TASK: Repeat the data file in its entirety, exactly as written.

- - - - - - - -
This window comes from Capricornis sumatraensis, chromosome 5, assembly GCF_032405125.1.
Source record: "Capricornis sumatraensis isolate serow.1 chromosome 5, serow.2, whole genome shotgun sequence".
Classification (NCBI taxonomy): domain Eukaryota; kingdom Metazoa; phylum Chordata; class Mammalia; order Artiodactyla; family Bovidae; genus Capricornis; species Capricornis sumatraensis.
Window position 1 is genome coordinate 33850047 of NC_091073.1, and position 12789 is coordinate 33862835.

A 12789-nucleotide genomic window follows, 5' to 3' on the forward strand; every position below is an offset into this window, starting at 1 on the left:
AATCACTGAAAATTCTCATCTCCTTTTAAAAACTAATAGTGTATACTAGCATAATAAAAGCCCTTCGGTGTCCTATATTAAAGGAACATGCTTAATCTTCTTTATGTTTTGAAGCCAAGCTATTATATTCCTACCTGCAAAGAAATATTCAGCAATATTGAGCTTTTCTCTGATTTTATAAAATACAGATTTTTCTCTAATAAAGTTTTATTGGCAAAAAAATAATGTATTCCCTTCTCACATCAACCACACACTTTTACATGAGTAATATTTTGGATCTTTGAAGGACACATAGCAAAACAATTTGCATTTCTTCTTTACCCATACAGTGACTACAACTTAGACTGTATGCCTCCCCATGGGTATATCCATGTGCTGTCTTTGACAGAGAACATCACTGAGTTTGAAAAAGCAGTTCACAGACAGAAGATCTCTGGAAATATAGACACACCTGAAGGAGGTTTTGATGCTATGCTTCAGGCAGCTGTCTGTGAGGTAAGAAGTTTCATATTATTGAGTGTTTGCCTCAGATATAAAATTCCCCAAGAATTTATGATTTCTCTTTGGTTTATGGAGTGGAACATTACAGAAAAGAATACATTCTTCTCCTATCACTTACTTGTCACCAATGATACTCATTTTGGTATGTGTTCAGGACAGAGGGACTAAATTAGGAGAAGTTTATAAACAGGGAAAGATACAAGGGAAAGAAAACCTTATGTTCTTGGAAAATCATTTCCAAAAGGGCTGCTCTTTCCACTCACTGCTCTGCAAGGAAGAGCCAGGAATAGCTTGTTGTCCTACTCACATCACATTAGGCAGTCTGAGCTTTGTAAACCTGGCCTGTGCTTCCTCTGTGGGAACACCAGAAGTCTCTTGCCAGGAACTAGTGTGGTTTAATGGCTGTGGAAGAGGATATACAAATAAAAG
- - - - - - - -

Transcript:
This window comes from Capricornis sumatraensis, chromosome 5, assembly GCF_032405125.1.
Source record: "Capricornis sumatraensis isolate serow.1 chromosome 5, serow.2, whole genome shotgun sequence".
Classification (NCBI taxonomy): domain Eukaryota; kingdom Metazoa; phylum Chordata; class Mammalia; order Artiodactyla; family Bovidae; genus Capricornis; species Capricornis sumatraensis.
Window position 1 is genome coordinate 33850047 of NC_091073.1, and position 12789 is coordinate 33862835.

A 12789-nucleotide genomic window follows, 5' to 3' on the forward strand; every position below is an offset into this window, starting at 1 on the left:
AATCACTGAAAATTCTCATCTCCTTTTAAAAACTAATAGTGTATACTAGCATAATAAAAGCCCTTCGGTGTCCTATATTAAAGGAACATGCTTAATCTTCTTTATGTTTTGAAGCCAAGCTATTATATTCCTACCTGCAAAGAAATATTCAGCAATATTGAGCTTTTCTCTGATTTTATAAAATACAGATTTTTCTCTAATAAAGTTTTATTGGCAAAAAAATAATGTATTCCCTTCTCACATCAACCACACACTTTTACATGAGTAATATTTTGGATCTTTGAAGGACACATAGCAAAACAATTTGCATTTCTTCTTTACCCATACAGTGACTACAACTTAGACTGTATGCCTCCCCATGGGTATATCCATGTGCTGTCTTTGACAGAGAACATCACTGAGTTTGAAAAAGCAGTTCACAGACAGAAGATCTCTGGAAATATAGACACACCTGAAGGAGGTTTTGATGCTATGCTTCAGGCAGCTGTCTGTGAGGTAAGAAGTTTCATATTATTGAGTGTTTGCCTCAGATATAAAATTCCCCAAGAATTTATGATTTCTCTTTGGTTTATGGAGTGGAACATTACAGAAAAGAATACATTCTTCTCCTATCACTTACTTGTCACCAATGATACTCATTTTGGTATGTGTTCAGGACAGAGGGACTAAATTAGGAGAAGTTTATAAACAGGGAAAGATACAAGGGAAAGAAAACCTTATGTTCTTGGAAAATCATTTCCAAAAGGGCTGCTCTTTCCACTCACTGCTCTGCAAGGAAGAGCCAGGAATAGCTTGTTGTCCTACTCACATCACATTAGGCAGTCTGAGCTTTGTAAACCTGGCCTGTGCTTCCTCTGTGGGAACACCAGAAGTCTCTTGCCAGGAACTAGTGTGGTTTAATGGCTGTGGAAGAGGATATACAAATAAAAG